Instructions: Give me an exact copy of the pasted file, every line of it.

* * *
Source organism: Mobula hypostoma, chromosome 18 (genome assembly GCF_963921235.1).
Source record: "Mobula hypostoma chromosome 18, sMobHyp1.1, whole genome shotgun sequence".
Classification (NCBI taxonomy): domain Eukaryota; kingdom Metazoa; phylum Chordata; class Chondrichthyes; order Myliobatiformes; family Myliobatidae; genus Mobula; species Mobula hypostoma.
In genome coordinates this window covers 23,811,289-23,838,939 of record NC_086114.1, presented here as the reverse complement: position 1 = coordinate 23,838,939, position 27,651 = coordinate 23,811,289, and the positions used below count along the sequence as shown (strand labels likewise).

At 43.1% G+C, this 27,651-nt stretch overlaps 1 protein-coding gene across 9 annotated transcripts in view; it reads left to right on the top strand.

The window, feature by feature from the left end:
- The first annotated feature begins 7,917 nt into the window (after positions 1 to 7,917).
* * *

Source organism: Mobula hypostoma, chromosome 18 (genome assembly GCF_963921235.1).
Source record: "Mobula hypostoma chromosome 18, sMobHyp1.1, whole genome shotgun sequence".
Classification (NCBI taxonomy): domain Eukaryota; kingdom Metazoa; phylum Chordata; class Chondrichthyes; order Myliobatiformes; family Myliobatidae; genus Mobula; species Mobula hypostoma.
In genome coordinates this window covers 23,811,289-23,838,939 of record NC_086114.1, presented here as the reverse complement: position 1 = coordinate 23,838,939, position 27,651 = coordinate 23,811,289, and the positions used below count along the sequence as shown (strand labels likewise).

At 43.1% G+C, this 27,651-nt stretch overlaps 1 protein-coding gene across 9 annotated transcripts in view; it reads left to right on the top strand.

The window, feature by feature from the left end:
- The first annotated feature begins 7,917 nt into the window (after positions 1 to 7,917).